The article addresses the controversial issue of the formation of "biblical Israel" in biblical historiography. It begins by presenting the political-cultural struggle between Assyria and Babylonia in the second and first millennia BCE, in part over
the question of ownership of the cultural patrimony of ancient Mesopotamia. It goes on to examine relations between Judah and Israel and compares them to those between Assyria and Babylonia. It then suggests that the adoption of the Israelite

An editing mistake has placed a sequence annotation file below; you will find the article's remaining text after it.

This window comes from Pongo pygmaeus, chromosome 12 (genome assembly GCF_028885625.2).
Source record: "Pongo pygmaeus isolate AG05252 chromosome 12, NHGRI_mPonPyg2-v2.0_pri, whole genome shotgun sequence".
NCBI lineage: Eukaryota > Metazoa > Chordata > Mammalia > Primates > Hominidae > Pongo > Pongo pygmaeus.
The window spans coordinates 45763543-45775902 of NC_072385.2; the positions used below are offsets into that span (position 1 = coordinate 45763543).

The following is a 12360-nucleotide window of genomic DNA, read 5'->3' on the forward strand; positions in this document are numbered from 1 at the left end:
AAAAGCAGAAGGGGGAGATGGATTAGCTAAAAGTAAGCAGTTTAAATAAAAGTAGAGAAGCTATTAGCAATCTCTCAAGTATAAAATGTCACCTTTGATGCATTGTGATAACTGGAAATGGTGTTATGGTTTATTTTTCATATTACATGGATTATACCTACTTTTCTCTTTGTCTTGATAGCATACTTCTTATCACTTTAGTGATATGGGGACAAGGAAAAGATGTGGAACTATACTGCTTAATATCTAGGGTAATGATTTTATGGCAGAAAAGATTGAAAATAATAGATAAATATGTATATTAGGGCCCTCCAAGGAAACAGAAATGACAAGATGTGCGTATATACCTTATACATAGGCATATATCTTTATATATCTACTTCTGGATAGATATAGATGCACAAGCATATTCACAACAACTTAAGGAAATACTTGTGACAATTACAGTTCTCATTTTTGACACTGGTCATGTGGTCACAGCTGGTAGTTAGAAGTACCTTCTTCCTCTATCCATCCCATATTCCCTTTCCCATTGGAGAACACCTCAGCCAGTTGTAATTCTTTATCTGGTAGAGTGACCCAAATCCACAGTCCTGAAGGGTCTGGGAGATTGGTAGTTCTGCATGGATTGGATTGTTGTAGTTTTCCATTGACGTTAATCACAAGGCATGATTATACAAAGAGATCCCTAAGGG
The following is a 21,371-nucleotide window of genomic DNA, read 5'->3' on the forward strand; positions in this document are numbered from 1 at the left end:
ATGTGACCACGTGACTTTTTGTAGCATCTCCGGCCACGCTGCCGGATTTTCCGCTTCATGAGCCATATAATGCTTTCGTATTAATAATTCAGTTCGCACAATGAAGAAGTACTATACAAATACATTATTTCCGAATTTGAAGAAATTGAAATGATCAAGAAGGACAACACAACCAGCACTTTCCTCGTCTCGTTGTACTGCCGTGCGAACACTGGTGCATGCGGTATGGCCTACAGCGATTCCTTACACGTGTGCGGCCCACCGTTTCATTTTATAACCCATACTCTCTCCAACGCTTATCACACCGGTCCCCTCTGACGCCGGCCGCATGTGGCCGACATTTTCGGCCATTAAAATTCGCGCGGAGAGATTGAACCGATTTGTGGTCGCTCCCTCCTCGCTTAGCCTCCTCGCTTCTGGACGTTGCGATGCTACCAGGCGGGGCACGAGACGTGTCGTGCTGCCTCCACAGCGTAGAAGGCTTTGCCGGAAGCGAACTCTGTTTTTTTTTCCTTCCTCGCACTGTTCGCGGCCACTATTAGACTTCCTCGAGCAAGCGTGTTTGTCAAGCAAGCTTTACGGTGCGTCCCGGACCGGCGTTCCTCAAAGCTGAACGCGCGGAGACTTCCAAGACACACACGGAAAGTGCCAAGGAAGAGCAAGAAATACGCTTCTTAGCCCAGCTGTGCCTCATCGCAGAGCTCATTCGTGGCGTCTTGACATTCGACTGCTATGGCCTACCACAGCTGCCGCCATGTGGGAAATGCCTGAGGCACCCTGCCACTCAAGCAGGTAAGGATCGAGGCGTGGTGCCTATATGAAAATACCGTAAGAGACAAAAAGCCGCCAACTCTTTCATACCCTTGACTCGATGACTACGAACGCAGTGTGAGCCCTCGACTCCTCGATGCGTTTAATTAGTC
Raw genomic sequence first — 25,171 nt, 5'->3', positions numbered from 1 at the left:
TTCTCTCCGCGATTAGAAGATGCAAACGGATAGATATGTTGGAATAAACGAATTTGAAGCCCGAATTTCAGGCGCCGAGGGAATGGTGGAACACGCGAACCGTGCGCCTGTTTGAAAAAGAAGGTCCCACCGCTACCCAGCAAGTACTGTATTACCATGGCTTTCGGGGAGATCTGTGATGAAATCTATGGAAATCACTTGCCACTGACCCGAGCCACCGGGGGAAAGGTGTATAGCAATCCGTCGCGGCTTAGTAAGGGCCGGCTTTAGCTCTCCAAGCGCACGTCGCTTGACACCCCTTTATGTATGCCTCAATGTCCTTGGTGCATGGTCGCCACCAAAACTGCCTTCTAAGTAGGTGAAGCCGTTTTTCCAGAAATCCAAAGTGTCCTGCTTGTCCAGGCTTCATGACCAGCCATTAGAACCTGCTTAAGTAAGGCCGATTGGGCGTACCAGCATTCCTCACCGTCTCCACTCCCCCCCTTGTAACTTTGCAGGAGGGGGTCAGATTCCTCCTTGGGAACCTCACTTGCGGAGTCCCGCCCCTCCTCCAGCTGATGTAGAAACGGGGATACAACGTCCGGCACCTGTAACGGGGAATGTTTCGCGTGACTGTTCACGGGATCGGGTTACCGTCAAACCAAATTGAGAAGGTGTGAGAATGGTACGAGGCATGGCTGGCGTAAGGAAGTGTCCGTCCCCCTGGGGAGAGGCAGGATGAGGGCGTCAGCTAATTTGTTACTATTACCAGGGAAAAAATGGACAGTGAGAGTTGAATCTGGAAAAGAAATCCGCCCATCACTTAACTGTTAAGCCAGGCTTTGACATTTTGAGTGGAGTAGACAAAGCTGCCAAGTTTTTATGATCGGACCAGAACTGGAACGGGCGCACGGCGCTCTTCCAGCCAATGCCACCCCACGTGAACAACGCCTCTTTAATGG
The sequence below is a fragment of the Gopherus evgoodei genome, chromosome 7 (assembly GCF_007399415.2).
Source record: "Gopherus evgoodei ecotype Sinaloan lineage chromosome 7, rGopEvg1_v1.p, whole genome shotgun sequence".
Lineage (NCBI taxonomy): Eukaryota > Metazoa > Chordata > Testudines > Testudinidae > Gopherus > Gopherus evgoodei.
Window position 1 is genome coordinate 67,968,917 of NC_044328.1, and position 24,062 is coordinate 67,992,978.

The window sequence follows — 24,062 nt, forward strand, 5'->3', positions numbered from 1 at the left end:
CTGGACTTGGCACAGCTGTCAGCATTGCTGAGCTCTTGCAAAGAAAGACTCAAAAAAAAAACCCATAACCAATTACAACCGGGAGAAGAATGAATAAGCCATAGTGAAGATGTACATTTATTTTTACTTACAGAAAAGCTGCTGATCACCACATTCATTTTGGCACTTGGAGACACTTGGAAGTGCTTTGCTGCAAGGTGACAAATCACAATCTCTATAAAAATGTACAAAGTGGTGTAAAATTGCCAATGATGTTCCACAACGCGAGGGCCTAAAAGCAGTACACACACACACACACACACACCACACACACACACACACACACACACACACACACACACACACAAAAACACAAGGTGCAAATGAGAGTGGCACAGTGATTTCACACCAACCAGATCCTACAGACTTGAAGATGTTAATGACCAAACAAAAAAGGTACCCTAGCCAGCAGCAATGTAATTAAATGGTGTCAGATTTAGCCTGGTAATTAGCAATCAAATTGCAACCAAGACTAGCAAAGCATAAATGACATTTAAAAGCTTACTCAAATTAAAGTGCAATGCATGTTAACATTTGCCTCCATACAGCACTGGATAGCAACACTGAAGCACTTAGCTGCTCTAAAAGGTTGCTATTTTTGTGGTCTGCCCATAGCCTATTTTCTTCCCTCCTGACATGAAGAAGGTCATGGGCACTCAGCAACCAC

identity by Judah, which took place during the reign of Josiah as part in his cultic reform, was motivated by the desire to take possession of the highly prestigious heritage of Israel, which had remained vacant since that kingdom’s annexation by
Assyria in 720 BCE.